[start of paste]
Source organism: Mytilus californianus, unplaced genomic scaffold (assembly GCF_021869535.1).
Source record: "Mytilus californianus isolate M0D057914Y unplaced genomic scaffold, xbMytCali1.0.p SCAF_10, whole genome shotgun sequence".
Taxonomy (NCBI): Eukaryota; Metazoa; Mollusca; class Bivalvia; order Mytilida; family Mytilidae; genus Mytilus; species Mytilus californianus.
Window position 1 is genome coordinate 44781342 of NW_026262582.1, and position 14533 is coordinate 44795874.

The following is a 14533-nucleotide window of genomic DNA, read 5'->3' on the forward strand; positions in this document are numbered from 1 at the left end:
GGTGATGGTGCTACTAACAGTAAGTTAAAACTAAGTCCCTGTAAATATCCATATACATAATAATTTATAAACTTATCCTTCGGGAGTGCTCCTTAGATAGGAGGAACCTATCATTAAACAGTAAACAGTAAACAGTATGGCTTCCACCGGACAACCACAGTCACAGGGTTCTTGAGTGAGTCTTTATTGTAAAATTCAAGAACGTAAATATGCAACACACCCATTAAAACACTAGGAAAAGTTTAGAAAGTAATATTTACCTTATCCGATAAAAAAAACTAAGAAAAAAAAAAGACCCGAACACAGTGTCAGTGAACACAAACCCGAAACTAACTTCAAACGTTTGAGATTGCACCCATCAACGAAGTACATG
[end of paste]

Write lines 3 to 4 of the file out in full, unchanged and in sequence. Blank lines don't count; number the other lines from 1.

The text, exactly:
Taxonomy (NCBI): Eukaryota; Metazoa; Mollusca; class Bivalvia; order Mytilida; family Mytilidae; genus Mytilus; species Mytilus californianus.
Window position 1 is genome coordinate 44781342 of NW_026262582.1, and position 14533 is coordinate 44795874.